Characterizing Antimicrobial Resistance in Chicken Pathogens: A Step towards Improved Antimicrobial Stewardship in Poultry Production in Vietnam.
Yen NTP., Nhung NT., Van NTB., Cuong NV., Kiet BT., Phu DH., Hien VB., Campbell J., Chansiripornchai N., E Thwaites G., Carrique-Mas JJ.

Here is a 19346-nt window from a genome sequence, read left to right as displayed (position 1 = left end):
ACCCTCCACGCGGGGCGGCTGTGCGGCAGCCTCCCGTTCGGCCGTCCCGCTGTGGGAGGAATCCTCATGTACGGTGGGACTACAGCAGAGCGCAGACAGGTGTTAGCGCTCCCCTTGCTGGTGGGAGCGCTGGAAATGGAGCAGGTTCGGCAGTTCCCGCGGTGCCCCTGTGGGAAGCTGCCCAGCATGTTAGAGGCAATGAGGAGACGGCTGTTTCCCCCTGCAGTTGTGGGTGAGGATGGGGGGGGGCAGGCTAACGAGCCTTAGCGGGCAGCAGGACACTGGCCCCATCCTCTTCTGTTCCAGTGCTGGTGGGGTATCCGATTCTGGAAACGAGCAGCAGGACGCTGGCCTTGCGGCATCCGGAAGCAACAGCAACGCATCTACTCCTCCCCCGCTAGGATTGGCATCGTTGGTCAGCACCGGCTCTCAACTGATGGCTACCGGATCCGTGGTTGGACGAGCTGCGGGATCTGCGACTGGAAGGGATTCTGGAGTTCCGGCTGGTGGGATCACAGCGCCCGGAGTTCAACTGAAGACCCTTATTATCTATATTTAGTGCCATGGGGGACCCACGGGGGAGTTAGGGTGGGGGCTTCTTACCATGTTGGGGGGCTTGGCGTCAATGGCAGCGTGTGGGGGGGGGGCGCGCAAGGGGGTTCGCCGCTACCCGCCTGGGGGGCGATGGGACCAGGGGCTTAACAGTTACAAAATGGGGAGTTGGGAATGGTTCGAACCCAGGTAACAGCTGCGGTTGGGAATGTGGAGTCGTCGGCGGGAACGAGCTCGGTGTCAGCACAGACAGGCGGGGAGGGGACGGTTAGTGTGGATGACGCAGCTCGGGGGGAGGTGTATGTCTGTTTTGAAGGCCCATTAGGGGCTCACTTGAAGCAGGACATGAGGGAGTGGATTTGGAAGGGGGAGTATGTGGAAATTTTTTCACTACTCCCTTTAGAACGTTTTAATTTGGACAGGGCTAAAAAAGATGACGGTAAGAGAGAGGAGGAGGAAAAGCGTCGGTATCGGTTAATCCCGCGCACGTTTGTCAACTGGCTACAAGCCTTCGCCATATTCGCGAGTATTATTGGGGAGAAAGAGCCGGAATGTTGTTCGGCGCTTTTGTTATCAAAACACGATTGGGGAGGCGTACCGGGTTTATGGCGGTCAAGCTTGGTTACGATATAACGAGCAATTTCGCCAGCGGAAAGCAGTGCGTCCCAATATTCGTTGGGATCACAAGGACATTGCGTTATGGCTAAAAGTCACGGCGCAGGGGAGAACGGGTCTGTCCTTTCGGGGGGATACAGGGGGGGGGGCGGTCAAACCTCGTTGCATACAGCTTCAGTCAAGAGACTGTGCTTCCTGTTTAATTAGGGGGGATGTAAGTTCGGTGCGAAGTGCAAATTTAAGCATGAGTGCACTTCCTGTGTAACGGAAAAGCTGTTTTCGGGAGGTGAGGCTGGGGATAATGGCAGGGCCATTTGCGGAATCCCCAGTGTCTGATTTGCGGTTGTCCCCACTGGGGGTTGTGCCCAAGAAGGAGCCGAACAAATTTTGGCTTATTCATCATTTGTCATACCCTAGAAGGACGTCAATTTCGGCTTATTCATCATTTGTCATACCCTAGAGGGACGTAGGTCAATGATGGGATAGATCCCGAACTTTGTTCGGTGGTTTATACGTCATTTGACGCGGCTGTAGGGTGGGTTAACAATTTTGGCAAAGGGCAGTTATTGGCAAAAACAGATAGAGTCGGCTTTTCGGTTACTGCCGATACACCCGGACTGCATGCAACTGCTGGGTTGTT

In the Mekong Delta of Vietnam, farmers use large quantities of antimicrobials to raise small-scale chicken flocks, often including active ingredients regarded of "critical importance'" by the World Health Organization. Due to limitations in laboratory capacity, the choice of antimicrobials normally does not follow any empirical criteria of effectiveness. The aim of this study was to highlight non-critically important antimicrobials against which chicken pathogens are likely to be susceptible as a basis for treatment guidelines. Microtiter broth dilution method was performed to determine the minimal inhibitory concentration (MIC) of 12 commonly used antimicrobials for 58 isolates, including Ornithobacterium rhinotracheale (ORT) (n = 22), Gallibacterium anatis (n = 19), and Avibacterium endocarditidis (n = 17). Unfortunately, internationally accepted breakpoints for resistance in these organisms do not exist. We drew tentative epidemiological cut-offs (TECOFFs) for those antimicrobial-pathogen combinations where MIC distributions suggested the presence of a distinct non-wild-type population. Based on the observed results, doxycycline would be the drug of choice for A.endocarditidis (11.8% presumptive non-wild type) and G. anatis infections (5.3% presumptive non-wild type). A total of 13.6% ORT isolates were non-wild type with regards to oxytetracycline, making it the drug of choice against this pathogen. This study illustrates the challenges in interpreting susceptibility testing results and the need to establish internationally accepted breakpoints for veterinary pathogens.